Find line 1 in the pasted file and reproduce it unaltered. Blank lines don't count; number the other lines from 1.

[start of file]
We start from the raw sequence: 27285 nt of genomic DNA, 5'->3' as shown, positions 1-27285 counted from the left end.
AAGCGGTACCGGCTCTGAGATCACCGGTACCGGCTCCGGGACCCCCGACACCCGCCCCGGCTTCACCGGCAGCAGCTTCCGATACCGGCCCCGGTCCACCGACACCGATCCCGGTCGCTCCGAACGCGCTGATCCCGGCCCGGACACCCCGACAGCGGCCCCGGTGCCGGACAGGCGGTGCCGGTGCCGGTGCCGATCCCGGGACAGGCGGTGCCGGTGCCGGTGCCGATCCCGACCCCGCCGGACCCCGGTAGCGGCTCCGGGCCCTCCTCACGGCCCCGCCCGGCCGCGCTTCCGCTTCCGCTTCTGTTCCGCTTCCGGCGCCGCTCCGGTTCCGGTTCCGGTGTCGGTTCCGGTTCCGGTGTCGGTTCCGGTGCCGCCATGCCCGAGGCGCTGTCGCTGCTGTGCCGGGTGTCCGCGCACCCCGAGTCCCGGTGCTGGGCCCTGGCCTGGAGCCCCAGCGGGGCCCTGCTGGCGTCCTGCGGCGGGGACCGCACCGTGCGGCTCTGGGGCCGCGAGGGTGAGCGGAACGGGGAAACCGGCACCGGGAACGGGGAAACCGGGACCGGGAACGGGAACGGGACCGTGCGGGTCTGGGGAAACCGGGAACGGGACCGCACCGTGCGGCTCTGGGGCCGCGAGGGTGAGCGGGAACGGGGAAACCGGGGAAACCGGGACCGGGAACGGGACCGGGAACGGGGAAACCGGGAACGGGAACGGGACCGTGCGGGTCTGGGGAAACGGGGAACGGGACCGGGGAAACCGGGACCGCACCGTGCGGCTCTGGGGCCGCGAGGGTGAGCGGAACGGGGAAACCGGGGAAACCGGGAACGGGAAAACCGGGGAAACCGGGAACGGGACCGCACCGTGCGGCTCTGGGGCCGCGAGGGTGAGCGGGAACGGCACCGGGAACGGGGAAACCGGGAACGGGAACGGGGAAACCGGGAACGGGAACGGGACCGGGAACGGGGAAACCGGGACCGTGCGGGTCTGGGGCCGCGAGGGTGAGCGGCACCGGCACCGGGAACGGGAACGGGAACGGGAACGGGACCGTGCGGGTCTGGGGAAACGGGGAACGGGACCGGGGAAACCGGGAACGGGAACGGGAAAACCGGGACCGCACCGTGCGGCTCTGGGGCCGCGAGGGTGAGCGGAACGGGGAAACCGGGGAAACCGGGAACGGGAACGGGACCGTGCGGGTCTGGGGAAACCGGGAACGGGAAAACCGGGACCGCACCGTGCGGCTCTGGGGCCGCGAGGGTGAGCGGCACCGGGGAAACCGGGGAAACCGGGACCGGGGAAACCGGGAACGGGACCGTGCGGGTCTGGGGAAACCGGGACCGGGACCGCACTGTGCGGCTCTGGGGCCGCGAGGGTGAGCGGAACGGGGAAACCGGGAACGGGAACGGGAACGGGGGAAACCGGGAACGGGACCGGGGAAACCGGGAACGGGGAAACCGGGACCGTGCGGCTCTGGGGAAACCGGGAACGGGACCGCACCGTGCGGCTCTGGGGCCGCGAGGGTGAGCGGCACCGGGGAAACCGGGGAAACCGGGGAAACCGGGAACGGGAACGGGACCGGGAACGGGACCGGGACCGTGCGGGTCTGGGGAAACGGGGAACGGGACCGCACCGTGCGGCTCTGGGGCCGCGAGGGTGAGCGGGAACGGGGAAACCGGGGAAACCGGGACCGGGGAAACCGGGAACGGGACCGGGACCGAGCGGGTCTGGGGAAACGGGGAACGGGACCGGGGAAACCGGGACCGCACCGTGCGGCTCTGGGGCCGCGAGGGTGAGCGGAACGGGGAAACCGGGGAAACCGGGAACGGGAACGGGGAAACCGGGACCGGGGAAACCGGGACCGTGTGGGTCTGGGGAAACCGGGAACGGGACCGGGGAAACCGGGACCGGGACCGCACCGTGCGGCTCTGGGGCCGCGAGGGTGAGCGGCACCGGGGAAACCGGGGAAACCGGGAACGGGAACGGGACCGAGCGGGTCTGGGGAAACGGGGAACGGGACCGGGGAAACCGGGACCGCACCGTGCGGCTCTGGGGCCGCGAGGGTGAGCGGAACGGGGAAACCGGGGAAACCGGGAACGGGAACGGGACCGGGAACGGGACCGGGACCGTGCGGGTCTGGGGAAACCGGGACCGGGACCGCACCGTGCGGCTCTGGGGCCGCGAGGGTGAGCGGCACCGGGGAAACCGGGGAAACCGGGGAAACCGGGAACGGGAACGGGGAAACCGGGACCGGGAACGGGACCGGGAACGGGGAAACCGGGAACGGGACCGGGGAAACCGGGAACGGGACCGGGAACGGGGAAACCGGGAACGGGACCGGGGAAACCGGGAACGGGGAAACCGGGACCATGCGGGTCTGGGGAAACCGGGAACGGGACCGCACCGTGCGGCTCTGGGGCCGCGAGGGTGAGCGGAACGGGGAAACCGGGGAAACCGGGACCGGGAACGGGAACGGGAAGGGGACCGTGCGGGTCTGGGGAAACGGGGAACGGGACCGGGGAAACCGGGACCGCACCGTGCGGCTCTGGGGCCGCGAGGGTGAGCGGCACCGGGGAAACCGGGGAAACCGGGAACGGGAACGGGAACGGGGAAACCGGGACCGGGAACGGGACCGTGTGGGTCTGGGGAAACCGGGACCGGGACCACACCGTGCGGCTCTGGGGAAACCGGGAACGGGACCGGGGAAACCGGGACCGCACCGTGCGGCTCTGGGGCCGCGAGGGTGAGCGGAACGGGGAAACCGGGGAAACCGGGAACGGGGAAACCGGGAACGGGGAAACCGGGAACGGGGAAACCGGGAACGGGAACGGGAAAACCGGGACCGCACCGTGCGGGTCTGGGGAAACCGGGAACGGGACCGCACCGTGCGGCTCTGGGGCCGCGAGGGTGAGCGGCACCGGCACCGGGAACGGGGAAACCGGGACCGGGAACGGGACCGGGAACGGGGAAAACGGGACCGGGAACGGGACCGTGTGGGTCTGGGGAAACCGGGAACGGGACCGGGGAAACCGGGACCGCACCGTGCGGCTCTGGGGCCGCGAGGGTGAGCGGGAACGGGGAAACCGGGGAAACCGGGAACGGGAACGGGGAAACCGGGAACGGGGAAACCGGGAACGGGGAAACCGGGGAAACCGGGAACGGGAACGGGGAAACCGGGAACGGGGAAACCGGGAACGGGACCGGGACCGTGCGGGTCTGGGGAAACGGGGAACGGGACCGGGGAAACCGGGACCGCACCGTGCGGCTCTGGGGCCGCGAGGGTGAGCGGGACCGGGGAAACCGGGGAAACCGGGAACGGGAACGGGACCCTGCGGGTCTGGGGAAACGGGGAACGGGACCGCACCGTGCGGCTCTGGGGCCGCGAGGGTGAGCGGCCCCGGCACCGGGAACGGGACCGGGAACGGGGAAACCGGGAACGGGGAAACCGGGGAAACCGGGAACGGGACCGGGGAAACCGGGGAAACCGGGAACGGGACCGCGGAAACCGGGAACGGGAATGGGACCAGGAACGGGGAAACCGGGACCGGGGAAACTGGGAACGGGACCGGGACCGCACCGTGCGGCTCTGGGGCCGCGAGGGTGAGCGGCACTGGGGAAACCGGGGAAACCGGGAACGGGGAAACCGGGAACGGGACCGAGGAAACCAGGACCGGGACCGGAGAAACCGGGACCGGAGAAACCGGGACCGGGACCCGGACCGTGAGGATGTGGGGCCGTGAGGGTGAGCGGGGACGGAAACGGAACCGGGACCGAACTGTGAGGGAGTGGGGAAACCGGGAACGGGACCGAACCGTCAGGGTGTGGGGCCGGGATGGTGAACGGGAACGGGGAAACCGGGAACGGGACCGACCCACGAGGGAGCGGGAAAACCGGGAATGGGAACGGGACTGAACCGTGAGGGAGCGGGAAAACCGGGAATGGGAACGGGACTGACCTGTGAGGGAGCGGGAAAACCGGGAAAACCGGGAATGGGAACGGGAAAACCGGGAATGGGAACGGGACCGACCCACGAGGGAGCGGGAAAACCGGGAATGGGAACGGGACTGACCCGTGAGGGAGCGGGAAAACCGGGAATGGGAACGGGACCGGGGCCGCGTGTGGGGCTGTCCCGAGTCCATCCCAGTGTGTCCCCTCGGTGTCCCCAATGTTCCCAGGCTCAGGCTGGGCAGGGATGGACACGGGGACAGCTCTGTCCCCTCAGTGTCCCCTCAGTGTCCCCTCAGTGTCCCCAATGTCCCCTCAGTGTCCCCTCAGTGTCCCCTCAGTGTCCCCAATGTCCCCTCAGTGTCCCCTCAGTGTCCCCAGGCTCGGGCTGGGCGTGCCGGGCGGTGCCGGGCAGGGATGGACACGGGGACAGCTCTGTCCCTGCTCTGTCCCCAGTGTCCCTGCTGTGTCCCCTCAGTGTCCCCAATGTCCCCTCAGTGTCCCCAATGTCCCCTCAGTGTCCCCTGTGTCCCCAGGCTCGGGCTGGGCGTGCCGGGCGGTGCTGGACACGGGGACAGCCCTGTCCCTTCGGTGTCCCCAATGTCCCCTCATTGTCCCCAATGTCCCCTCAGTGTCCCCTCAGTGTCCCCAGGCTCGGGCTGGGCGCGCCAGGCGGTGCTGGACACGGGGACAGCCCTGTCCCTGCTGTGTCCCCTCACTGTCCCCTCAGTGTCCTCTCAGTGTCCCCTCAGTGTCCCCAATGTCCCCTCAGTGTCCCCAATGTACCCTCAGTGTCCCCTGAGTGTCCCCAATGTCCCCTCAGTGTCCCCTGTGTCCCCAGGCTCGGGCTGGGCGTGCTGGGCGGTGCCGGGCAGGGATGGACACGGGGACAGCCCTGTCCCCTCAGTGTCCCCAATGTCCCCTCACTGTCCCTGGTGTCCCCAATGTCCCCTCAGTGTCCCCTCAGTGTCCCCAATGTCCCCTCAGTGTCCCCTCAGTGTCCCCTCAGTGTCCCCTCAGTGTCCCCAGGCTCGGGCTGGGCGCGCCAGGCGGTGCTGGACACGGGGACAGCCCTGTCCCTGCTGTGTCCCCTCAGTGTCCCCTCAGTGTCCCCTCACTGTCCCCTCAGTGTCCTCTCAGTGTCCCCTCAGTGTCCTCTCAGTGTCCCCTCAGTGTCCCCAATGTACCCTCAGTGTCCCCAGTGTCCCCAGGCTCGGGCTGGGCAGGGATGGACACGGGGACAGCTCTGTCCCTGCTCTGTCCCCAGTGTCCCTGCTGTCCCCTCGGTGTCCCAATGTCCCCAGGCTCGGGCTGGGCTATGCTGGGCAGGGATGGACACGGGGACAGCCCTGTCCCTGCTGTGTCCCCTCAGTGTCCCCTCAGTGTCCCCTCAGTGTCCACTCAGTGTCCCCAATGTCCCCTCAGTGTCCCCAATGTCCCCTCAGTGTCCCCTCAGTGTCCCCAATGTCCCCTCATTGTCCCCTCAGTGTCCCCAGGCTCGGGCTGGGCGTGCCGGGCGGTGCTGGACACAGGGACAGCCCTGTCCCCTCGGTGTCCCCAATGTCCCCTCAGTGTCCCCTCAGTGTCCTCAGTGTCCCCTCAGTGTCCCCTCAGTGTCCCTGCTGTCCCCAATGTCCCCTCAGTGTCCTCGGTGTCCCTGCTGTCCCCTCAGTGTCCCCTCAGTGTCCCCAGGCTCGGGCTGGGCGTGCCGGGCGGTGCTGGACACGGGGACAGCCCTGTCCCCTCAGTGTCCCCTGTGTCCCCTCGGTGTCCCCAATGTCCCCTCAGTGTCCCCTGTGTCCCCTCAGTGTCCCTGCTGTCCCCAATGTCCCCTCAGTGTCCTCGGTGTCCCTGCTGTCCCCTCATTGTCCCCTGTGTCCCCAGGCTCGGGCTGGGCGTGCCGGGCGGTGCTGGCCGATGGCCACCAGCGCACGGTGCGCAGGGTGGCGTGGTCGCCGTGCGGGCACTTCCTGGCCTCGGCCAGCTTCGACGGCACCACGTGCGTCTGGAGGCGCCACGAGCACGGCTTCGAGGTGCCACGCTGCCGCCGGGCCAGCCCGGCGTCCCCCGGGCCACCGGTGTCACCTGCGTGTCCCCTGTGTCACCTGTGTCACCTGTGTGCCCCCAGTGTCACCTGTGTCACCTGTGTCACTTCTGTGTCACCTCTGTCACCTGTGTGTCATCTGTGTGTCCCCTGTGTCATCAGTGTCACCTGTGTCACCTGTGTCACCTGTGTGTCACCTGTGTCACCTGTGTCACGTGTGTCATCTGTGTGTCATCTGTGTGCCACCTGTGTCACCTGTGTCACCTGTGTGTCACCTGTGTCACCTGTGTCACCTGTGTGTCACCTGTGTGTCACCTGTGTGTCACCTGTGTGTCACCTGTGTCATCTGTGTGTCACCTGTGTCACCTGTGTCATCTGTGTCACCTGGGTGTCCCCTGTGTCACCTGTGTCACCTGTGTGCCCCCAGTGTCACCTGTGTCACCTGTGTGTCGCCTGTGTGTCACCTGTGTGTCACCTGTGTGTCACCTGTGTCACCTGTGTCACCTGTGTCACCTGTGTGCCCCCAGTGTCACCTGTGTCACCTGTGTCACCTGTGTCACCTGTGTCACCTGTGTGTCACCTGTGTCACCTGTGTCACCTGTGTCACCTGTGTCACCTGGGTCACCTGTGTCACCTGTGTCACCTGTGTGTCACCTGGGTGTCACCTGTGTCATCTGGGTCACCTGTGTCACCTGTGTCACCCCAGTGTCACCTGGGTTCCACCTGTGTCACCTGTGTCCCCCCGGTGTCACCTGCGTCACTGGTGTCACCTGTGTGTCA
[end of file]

We start from the raw sequence: 27285 nt of genomic DNA, 5'->3' as shown, positions 1-27285 counted from the left end.